The Court of Final Appeal (CFA) decided in Luen Hing Fat Coating & Finishing Factory Limited v. Waan Chuen Ming (FACV 19/2009) that an occupier can be liable for injury caused by an independent contractor to the contractor's own employees, even if:

  1. the contractor is apparently competent;
  2. the work is not intrinsically hazardous; and
  3. the Occupier lends equipment to the contractor that is not intrinsically dangerous, although it could be rendered unsafe if not used properly.

Full Update


A factory operator (Occupier) engaged an independent contractor to attend its factory to repair a machine. The contractor and its worker attended the factory and used two pallet jacks and a bearing trolley (that belonged to the factory) to detach a part of the machine that weighed 1.5 tonnes. The part of the machine fell when being reinstalled owing to the unstable platform created by the two pallet jacks and bearing trolley. It landed on and crushed the Worker's legs.

The High Court ruled in favour of the plaintiff, holding the independent contractor liable for failing to provide the worker with a safe system of work and the Occupier liable under the Occupiers Liability Ordinance (Cap. 314). The Court of Appeal affirmed the trial judge's findings. The Occupier appealed to the CFA.

The Ruling

The CFA upheld the trial judge and Court of Appeal's ruling and found the Occupier liable for the accident. The CFA found a duty of care existed between the Occupier and the worker. The CFA applied the approach in Caparo Plc v. Dickman [1990] 2 AC 605 as explained by Lord Nicholls in White v. Jones [1995] 2 AC 207, where the test for finding liability was whether:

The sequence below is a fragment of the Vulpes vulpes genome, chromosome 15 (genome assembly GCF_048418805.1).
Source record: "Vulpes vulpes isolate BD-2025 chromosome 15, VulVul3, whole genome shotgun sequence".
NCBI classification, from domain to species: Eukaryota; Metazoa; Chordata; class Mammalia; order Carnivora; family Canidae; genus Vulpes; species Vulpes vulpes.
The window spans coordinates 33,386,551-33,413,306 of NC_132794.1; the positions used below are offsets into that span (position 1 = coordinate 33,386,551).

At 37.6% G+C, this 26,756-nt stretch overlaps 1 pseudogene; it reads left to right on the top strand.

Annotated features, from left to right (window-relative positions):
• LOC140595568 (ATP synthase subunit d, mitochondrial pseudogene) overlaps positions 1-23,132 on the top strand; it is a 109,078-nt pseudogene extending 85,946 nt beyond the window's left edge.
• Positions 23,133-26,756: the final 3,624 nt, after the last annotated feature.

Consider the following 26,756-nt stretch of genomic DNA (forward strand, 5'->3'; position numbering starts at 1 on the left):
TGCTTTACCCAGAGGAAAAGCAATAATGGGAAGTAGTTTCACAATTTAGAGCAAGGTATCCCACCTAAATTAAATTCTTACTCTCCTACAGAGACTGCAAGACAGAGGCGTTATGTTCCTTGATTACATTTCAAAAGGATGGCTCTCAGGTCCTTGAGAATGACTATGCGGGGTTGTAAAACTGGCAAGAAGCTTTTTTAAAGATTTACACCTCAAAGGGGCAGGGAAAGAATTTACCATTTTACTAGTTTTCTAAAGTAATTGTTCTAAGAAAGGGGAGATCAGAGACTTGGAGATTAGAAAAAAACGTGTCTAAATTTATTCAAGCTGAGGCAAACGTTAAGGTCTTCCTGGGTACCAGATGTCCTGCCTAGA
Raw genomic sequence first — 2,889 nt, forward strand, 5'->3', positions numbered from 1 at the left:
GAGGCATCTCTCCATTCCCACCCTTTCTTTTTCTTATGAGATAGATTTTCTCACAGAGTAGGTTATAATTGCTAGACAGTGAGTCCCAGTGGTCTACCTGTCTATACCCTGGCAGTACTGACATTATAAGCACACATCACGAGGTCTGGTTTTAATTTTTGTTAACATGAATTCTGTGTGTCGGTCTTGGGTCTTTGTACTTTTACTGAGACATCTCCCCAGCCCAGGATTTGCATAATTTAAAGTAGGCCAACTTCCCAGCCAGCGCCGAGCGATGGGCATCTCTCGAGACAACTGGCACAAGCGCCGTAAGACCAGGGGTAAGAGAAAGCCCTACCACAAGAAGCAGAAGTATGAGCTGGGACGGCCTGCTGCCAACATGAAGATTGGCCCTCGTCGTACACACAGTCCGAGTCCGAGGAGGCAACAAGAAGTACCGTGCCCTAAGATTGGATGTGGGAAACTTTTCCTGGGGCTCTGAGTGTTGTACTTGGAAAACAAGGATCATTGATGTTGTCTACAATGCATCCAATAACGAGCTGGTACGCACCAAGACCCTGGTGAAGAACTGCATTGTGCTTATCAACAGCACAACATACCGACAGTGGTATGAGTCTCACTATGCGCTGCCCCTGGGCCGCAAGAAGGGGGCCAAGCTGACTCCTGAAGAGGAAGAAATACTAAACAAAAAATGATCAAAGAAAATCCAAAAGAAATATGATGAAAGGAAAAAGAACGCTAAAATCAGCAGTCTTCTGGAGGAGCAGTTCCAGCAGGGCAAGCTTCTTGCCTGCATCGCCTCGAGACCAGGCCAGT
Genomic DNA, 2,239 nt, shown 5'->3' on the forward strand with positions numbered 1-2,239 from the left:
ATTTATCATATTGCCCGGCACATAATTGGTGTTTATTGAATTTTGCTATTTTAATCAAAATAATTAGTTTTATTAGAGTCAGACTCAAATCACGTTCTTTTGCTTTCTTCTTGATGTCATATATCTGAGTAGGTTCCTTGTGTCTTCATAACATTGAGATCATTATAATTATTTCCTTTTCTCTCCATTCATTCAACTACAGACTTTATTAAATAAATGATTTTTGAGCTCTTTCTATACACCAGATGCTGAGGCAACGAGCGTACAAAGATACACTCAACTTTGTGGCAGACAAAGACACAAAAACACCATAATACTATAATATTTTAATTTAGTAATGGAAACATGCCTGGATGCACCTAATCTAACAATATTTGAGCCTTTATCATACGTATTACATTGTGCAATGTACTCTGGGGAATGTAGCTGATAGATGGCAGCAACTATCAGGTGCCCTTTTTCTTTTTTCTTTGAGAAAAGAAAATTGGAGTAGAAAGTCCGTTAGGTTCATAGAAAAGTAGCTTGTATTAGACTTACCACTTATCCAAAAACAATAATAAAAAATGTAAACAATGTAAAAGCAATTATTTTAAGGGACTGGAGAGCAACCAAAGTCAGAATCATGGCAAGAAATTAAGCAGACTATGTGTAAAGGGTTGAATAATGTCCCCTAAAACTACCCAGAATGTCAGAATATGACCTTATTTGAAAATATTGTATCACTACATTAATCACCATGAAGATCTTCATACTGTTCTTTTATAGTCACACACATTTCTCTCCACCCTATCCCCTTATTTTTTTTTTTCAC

1. the loss was "foreseeable";
  2. there was "proximity or neighbourhood";
  3. the requirements of "fairness, justice and reasonableness" were satisfied.

Applied to the case, the CFA considered the salient points as:

  1. The accident was "foreseeable". It was obvious that the method of work adopted by the contractor was dangerous.
  2. There existed "proximity" between the Occupier and the worker, as the worker was on its premises. He was doing work that his direct employer (the independent contractor) was engaged to do for the Occupier. He was also using equipment on loan from the Occupier.
  3. It was "fair, just and reasonable" to hold the Occupier liable as:

    1. The Occupier chose to engage an independent contractor who had to borrow makeshift equipment from it. It could have engaged an independent contractor that had equipment to carry out the work safely.
    2. The danger was to life and limb.
    3. The worker was in a vulnerable position who was not in a good position to protest against or veto the unsafe method of work.
    4. The Occupier knew of the unsafe method of work but took no steps to warn or stop it.
    5. The Occupier took a positive role in creating the danger by lending the contractor equipment it knew, or ought reasonably to have known, would be used to do the work in an unsafe method.


The take away here is that an occupier who engages an independent contractor who causes injury/damage to the employees of the contractor, may not be absolved from liability even if the contractor is competent, the work is not hazardous and the occupier lends equipment that is not defective or dangerous to use. This is primarily because the Occupier knew or ought to have known what would happen if the equipment was used to do work by a method that was unsafe.

With the issue of costs increasingly becoming the primary means of determining the choice of "independent contractor", it will be prudent for occupiers of premises to ensure (a) the works carried out by its contractor are done in a safe manner; (b) contractors working for them have effected adequate liability insurance coverage for both parties; and/or (c) there are relevant contractual indemnities/hold harmless clauses between them.